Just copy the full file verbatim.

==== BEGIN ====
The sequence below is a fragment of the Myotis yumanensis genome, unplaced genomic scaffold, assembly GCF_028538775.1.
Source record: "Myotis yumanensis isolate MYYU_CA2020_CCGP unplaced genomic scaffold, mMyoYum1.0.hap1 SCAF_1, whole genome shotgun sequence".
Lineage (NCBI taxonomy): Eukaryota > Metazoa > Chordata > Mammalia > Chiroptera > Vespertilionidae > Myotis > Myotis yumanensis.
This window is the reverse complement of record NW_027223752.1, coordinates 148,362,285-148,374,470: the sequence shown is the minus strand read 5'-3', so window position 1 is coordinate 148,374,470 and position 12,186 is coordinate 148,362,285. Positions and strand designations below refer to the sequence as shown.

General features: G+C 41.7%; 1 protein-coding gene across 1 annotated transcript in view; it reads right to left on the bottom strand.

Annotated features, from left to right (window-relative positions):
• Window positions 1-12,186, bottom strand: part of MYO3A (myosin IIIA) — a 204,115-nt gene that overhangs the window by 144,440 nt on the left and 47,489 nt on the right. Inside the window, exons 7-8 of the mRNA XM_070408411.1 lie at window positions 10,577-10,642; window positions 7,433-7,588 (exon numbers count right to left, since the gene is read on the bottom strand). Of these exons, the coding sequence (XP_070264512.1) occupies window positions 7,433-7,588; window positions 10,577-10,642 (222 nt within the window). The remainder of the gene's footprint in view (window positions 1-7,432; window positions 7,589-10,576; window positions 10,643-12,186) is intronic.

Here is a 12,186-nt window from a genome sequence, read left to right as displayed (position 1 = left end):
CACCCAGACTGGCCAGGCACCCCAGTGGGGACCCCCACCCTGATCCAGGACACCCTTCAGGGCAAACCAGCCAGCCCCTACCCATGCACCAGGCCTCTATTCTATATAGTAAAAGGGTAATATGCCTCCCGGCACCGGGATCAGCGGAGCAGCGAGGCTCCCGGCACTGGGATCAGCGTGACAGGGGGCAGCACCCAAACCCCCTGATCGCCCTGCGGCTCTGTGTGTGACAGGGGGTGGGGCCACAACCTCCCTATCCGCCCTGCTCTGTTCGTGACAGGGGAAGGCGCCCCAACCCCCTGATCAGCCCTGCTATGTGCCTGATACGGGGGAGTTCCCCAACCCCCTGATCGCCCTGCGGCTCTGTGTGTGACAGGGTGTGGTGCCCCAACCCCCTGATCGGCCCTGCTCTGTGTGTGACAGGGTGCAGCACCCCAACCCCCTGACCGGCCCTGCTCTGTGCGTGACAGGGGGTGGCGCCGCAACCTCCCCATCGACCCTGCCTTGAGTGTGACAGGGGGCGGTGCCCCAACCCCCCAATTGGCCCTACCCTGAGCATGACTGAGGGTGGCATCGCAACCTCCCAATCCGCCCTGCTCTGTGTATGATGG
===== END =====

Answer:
The sequence below is a fragment of the Myotis yumanensis genome, unplaced genomic scaffold, assembly GCF_028538775.1.
Source record: "Myotis yumanensis isolate MYYU_CA2020_CCGP unplaced genomic scaffold, mMyoYum1.0.hap1 SCAF_1, whole genome shotgun sequence".
Lineage (NCBI taxonomy): Eukaryota > Metazoa > Chordata > Mammalia > Chiroptera > Vespertilionidae > Myotis > Myotis yumanensis.
This window is the reverse complement of record NW_027223752.1, coordinates 148,362,285-148,374,470: the sequence shown is the minus strand read 5'-3', so window position 1 is coordinate 148,374,470 and position 12,186 is coordinate 148,362,285. Positions and strand designations below refer to the sequence as shown.

General features: G+C 41.7%; 1 protein-coding gene across 1 annotated transcript in view; it reads right to left on the bottom strand.

Annotated features, from left to right (window-relative positions):
• Window positions 1-12,186, bottom strand: part of MYO3A (myosin IIIA) — a 204,115-nt gene that overhangs the window by 144,440 nt on the left and 47,489 nt on the right. Inside the window, exons 7-8 of the mRNA XM_070408411.1 lie at window positions 10,577-10,642; window positions 7,433-7,588 (exon numbers count right to left, since the gene is read on the bottom strand). Of these exons, the coding sequence (XP_070264512.1) occupies window positions 7,433-7,588; window positions 10,577-10,642 (222 nt within the window). The remainder of the gene's footprint in view (window positions 1-7,432; window positions 7,589-10,576; window positions 10,643-12,186) is intronic.

Here is a 12,186-nt window from a genome sequence, read left to right as displayed (position 1 = left end):
CACCCAGACTGGCCAGGCACCCCAGTGGGGACCCCCACCCTGATCCAGGACACCCTTCAGGGCAAACCAGCCAGCCCCTACCCATGCACCAGGCCTCTATTCTATATAGTAAAAGGGTAATATGCCTCCCGGCACCGGGATCAGCGGAGCAGCGAGGCTCCCGGCACTGGGATCAGCGTGACAGGGGGCAGCACCCAAACCCCCTGATCGCCCTGCGGCTCTGTGTGTGACAGGGGGTGGGGCCACAACCTCCCTATCCGCCCTGCTCTGTTCGTGACAGGGGAAGGCGCCCCAACCCCCTGATCAGCCCTGCTATGTGCCTGATACGGGGGAGTTCCCCAACCCCCTGATCGCCCTGCGGCTCTGTGTGTGACAGGGTGTGGTGCCCCAACCCCCTGATCGGCCCTGCTCTGTGTGTGACAGGGTGCAGCACCCCAACCCCCTGACCGGCCCTGCTCTGTGCGTGACAGGGGGTGGCGCCGCAACCTCCCCATCGACCCTGCCTTGAGTGTGACAGGGGGCGGTGCCCCAACCCCCCAATTGGCCCTACCCTGAGCATGACTGAGGGTGGCATCGCAACCTCCCAATCCGCCCTGCTCTGTGTATGATGG